Three steps if you’ve been called out
“The first thing you’re going to say is, ‘Thank you for calling me out.’ And that sounds counterintuitive, but you can actually say that with sincerity. Because guess what they gifted you with: something that Facebook and Twitter and Elon Musk want—your time and attention. They noticed you. Enough to even call you out. The worst cut you can give to a person is to ignore them…so you can say, thank you. That’s step one.
“Step two is to acknowledge that they’ve been heard. If you ignore them, then you’re cutting them, right? Like hurt people hurting others? So, you say, ‘I’ve heard you, and I’m taking what you’ve said under advisement, I’m going to consider what you said’…. More people want to be heard than agreed with, because it’s that feeling of not being heard that hurts the most.
“Then step three is to say, ‘Well, I care about you as much as I care about myself, and I am sure you could have gotten my attention in another way. We could have had another conversation on this in a different way. So, how are you doing? What makes you come at me like this? Are you feeling hurt? Are you feeling unheard? Is there some way we can talk about how you’re feeling?’ With that statement, you’ve turned a call-out into calling them in. Into a conversation…. Next thing you know, you’re examining what the issue was together, and you may not arrive at an agreement but you certainly increase this possibility. Which, being defensive, going on the counter attack, you know, shutting down in numbness, breaking down into tears, all those other ways ain’t gonna work. But those are the ways we are used to reacting when we get called out. So you can turn a calling-out into a calling-in.”
On contextualizing, rather than canceling
“When we idolize people we also dehumanize them…. We expect perfection out of them, and we admire them, and we’re quick to feel betrayed because we invested so much of our own longing into them, that we act like they just divorced us if our expectation does not meet their reality…. I mean, you have dehumanized someone through adoration, that's the same as dehumanizing them through hate. Either way you strip them of their humanity, vulnerability, their possibilities, because you need a hero and they need to be real…. I think it takes complicated, contradictory personalities, people who have faults as well as genius to produce the most exquisite art…. Rather than canceling people, we should contextualize them. I think it will enhance our enjoyment of their art when we know more of the reality of their lives. Because it’s a marvelous thing to come out of trauma and produce exquisite art. And we should marvel at that rather than assume that only great people do great art. That only perfect people do great art.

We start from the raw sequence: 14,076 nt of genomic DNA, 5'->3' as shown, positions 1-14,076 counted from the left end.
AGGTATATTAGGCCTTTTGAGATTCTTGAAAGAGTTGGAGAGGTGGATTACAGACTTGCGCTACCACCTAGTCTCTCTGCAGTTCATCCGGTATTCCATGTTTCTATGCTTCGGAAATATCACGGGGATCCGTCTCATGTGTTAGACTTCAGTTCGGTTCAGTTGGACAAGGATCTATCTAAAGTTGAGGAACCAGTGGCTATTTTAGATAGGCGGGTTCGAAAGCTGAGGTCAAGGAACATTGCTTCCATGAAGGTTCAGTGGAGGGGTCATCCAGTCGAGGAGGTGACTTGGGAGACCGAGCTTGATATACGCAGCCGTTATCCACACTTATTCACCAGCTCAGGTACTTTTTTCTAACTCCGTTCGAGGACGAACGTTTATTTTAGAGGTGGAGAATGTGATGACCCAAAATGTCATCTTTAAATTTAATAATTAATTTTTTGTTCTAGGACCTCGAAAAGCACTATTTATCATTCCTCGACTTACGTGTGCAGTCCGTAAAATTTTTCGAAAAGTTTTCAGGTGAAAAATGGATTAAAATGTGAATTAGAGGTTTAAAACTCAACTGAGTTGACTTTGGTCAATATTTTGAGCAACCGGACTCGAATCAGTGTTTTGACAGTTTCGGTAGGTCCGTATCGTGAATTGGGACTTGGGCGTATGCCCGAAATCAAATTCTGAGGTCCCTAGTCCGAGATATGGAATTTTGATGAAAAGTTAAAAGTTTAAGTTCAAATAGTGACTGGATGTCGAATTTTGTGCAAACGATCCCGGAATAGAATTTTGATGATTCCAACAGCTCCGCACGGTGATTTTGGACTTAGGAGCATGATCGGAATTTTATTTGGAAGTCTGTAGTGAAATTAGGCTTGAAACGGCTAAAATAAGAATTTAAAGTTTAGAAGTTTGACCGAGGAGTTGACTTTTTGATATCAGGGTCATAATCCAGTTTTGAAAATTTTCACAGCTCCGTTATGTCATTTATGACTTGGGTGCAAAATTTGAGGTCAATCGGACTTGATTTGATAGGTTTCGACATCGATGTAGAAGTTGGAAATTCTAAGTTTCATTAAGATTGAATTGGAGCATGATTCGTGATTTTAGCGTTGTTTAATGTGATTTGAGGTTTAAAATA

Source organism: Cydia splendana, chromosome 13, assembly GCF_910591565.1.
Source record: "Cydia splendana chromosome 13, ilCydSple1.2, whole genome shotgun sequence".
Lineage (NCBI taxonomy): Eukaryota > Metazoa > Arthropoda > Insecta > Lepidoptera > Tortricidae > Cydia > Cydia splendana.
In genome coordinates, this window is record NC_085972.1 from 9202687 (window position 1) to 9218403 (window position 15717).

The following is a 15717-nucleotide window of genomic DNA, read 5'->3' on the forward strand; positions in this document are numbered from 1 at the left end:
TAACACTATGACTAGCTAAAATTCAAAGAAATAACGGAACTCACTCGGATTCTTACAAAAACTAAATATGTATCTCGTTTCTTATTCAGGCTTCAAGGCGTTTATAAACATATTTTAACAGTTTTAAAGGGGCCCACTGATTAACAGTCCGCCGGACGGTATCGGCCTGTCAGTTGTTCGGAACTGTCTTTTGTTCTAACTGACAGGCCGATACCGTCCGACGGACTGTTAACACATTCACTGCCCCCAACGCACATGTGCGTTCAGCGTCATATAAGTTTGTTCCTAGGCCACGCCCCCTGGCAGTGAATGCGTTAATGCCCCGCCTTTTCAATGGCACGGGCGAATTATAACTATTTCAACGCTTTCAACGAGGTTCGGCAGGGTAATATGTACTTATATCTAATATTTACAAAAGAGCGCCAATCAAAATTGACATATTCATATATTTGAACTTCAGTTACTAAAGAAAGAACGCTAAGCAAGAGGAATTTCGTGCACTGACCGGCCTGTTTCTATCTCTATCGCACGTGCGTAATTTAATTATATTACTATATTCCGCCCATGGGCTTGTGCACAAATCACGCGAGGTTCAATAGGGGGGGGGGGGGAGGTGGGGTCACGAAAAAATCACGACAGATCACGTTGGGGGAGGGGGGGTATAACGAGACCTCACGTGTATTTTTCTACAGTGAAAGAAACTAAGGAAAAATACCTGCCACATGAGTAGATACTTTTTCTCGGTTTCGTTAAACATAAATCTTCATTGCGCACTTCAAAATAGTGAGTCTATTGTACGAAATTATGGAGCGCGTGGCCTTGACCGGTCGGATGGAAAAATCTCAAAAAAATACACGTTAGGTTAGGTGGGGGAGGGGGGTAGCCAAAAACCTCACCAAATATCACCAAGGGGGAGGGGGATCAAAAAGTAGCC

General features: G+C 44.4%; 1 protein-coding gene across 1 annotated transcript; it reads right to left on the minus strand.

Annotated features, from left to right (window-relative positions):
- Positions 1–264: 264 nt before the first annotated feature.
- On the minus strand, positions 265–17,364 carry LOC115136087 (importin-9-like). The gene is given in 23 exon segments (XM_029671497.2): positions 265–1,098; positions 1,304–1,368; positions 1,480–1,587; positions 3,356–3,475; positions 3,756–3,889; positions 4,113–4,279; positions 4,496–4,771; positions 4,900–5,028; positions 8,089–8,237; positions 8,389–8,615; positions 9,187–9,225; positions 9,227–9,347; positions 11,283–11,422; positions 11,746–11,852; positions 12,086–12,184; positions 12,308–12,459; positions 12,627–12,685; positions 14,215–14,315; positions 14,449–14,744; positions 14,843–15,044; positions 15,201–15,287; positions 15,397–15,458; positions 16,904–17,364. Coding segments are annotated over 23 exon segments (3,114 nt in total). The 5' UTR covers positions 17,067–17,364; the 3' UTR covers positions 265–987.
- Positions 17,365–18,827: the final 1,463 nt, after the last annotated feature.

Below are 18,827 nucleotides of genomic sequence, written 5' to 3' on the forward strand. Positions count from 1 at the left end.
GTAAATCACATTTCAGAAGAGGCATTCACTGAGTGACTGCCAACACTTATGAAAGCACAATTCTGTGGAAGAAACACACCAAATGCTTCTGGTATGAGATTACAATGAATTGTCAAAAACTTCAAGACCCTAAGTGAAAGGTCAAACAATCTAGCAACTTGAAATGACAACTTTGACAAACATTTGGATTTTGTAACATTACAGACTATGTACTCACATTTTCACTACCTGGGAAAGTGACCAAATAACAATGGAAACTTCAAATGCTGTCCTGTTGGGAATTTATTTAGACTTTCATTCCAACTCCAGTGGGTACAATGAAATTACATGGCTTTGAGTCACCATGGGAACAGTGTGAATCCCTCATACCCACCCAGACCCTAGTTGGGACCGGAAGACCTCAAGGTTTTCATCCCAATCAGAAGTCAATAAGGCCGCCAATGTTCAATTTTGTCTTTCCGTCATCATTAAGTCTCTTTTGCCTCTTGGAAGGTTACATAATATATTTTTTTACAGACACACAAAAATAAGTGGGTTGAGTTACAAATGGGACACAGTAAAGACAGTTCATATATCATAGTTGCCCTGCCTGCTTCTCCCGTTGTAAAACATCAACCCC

“I know some things should be canceled…people [who are] choosing to be mean. They use hatred and lies as their currency. I ain't got no problem canceling them, let me be honest. But most of us are not intentionally mean, hateful, ugly people. And so I have a lot of forgiveness in my soul for that. Because I think everybody deserves to be contextualized, everybody deserves to be complicated…. There’s a difference between [canceling] and making a critical inquiry...because that's always helpful. That's about helping people improve.”